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Posts Tagged ‘Bloomsbury’

Five radical women writers living in a square in a London neighborhood. The square is Mecklenburgh. The neighborhood is Bloomsbury. And one of the women writers is Virginia Woolf.

The book that tells the story of the five independent women writers who lived in Mecklenburgh Square at various times between the two world wars is Francesca Wade’s Square Haunting: Five Women, Freedom and London Between the Wars, just published by Faber & Faber.

Besides Woolf, the women Wade discusses include detective novelist Dorothy Sayers, modernist poet Hilda Doolittle (known as HD), the maverick classicist Jane Ellen Harrison, and the economic historian Eileen Power.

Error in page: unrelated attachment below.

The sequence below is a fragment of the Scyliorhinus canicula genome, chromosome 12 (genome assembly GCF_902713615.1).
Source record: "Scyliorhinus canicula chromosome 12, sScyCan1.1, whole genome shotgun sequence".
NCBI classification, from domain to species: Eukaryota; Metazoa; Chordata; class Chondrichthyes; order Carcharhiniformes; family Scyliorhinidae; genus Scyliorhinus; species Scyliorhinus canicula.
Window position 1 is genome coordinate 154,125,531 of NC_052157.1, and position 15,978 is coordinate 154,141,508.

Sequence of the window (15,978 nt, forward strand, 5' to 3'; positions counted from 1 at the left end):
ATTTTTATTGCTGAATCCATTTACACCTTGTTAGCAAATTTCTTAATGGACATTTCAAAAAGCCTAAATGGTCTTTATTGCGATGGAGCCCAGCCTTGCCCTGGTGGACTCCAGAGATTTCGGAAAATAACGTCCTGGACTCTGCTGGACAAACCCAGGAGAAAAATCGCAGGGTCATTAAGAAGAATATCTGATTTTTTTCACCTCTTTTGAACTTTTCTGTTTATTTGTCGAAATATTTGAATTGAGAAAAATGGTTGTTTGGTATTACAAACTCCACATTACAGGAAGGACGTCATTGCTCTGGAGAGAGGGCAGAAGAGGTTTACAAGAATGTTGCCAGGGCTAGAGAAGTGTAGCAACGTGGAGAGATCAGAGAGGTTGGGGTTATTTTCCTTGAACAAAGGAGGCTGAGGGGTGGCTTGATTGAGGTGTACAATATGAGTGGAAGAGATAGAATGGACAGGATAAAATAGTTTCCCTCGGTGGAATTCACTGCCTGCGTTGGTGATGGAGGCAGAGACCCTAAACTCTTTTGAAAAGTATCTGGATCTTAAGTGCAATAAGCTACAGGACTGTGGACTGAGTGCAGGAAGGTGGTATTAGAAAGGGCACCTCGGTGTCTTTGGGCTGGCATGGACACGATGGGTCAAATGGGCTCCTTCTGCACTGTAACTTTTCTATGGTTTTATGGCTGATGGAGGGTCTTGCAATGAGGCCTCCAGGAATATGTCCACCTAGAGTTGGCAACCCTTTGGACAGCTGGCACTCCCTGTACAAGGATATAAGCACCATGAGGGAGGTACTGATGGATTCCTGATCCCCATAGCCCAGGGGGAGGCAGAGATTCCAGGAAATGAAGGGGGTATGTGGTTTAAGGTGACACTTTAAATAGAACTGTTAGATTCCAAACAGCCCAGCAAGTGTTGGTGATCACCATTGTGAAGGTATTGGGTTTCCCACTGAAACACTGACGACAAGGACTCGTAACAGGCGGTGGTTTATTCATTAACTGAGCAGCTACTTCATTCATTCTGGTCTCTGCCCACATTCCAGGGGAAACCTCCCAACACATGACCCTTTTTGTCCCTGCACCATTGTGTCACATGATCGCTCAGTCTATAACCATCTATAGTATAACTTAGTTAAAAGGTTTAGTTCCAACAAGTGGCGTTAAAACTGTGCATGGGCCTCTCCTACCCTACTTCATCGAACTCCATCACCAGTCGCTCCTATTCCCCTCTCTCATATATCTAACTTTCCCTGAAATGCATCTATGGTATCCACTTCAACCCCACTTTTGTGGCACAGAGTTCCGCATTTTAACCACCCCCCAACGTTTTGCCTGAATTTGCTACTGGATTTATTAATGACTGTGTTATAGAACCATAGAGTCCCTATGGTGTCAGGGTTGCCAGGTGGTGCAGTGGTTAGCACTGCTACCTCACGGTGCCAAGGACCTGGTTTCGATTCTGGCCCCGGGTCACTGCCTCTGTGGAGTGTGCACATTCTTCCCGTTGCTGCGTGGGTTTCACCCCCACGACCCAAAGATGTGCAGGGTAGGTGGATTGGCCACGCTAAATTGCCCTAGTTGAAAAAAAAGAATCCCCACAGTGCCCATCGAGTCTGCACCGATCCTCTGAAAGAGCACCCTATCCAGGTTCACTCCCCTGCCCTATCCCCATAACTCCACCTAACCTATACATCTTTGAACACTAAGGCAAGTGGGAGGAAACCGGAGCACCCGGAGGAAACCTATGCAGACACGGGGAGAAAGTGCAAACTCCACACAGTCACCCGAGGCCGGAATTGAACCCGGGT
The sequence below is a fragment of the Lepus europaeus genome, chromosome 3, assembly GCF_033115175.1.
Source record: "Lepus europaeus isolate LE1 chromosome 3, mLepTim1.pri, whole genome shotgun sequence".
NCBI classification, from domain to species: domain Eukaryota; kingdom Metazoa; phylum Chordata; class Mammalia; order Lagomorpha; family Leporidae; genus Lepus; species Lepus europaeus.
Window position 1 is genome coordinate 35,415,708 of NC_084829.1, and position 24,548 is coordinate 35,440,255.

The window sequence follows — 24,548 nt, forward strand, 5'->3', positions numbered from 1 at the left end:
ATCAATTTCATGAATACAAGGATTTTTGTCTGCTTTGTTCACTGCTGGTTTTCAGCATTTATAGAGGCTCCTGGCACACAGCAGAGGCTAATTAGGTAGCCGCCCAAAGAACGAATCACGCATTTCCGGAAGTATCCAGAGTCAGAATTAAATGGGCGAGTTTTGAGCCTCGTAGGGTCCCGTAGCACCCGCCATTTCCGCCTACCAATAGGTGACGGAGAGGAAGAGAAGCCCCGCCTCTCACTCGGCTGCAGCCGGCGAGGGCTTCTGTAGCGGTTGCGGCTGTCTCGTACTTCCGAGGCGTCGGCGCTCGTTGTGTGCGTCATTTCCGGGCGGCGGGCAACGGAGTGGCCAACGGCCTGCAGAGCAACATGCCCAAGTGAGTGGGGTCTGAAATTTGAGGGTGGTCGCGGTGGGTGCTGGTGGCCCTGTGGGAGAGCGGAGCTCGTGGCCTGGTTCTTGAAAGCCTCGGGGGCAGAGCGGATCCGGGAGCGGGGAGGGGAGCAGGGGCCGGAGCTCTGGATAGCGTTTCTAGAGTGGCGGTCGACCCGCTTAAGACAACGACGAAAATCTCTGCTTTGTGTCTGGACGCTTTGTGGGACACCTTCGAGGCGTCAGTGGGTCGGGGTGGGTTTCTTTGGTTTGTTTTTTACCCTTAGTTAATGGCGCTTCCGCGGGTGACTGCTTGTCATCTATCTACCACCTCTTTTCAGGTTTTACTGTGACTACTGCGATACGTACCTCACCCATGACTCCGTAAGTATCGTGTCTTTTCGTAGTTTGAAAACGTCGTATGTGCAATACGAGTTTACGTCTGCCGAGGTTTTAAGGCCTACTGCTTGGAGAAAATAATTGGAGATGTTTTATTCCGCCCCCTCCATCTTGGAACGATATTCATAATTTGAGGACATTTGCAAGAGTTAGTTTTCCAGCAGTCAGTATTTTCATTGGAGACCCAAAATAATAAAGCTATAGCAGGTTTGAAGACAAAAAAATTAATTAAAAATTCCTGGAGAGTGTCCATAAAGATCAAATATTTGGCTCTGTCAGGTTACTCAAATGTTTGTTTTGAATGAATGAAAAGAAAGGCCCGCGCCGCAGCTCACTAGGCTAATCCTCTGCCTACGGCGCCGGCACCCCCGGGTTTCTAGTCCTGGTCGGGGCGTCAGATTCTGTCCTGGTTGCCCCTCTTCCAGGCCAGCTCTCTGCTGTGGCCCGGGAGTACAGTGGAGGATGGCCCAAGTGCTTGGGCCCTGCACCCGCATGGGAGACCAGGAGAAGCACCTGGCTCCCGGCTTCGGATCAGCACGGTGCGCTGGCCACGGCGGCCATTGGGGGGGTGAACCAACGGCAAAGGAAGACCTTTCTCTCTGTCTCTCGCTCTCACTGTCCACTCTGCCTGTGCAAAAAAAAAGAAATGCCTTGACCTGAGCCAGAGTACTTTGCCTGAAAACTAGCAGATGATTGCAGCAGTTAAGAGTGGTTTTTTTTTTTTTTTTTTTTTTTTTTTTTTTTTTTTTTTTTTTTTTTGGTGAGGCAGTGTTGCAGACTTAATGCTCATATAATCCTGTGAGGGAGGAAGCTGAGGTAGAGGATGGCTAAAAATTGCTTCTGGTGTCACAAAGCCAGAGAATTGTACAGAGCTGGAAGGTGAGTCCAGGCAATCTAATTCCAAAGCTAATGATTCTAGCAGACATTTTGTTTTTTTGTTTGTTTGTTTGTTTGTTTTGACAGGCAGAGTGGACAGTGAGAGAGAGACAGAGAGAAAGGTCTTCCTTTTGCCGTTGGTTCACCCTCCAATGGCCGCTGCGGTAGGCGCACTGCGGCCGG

The publisher’s website describes the book this way:

Francesca Wade’s spellbinding group biography explores how these trailblazing women pushed the boundaries of literature, scholarship, and social norms, forging careers that would have been impossible without these rooms of their own.

And one reviewer called Woolf “The presiding genius of this original and erudite book,” describing her “essay ‘A Room of One’s Own’ [as] provided the rallying cry, whether consciously or not, for five remarkable women, all drawn at some point in their careers to Bloomsbury’s Mecklenburgh Square.”

Glowing reviews

I plan to obtain a copy of Square Haunting and review it here. After all, Mecklenburgh Square has a special meaning for me, as it is one of the Woolf sites I visited in 2016 when Cecil Woolf, Virginia and Leonard’s nephew who passed away last June, led me on a six-mile walking tour of Bloomsbury. It was a most memorable day.

For now, though, here are a few quotes from the glowing reviews of Wade’s first book that have already been published online.